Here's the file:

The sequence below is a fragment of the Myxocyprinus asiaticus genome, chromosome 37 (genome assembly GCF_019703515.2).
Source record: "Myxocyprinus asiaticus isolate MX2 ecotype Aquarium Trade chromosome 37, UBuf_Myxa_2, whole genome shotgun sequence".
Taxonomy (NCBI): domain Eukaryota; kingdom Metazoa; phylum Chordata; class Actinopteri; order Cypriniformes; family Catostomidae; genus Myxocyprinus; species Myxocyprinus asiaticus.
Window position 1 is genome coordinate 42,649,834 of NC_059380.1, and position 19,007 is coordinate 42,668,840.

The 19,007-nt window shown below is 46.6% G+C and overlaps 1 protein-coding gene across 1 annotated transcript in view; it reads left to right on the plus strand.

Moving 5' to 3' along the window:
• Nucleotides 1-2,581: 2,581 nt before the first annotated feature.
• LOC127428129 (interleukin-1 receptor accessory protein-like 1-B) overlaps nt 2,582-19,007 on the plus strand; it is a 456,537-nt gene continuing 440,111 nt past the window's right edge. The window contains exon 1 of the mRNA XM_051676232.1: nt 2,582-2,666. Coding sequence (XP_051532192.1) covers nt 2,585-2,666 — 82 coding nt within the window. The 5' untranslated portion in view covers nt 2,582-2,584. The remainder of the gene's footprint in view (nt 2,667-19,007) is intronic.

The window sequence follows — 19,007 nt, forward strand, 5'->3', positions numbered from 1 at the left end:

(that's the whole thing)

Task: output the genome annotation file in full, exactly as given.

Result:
The sequence below is a fragment of the Myxocyprinus asiaticus genome, chromosome 37 (genome assembly GCF_019703515.2).
Source record: "Myxocyprinus asiaticus isolate MX2 ecotype Aquarium Trade chromosome 37, UBuf_Myxa_2, whole genome shotgun sequence".
Taxonomy (NCBI): domain Eukaryota; kingdom Metazoa; phylum Chordata; class Actinopteri; order Cypriniformes; family Catostomidae; genus Myxocyprinus; species Myxocyprinus asiaticus.
Window position 1 is genome coordinate 42,649,834 of NC_059380.1, and position 19,007 is coordinate 42,668,840.

The 19,007-nt window shown below is 46.6% G+C and overlaps 1 protein-coding gene across 1 annotated transcript in view; it reads left to right on the plus strand.

Moving 5' to 3' along the window:
• Nucleotides 1-2,581: 2,581 nt before the first annotated feature.
• LOC127428129 (interleukin-1 receptor accessory protein-like 1-B) overlaps nt 2,582-19,007 on the plus strand; it is a 456,537-nt gene continuing 440,111 nt past the window's right edge. The window contains exon 1 of the mRNA XM_051676232.1: nt 2,582-2,666. Coding sequence (XP_051532192.1) covers nt 2,585-2,666 — 82 coding nt within the window. The 5' untranslated portion in view covers nt 2,582-2,584. The remainder of the gene's footprint in view (nt 2,667-19,007) is intronic.

The window sequence follows — 19,007 nt, forward strand, 5'->3', positions numbered from 1 at the left end: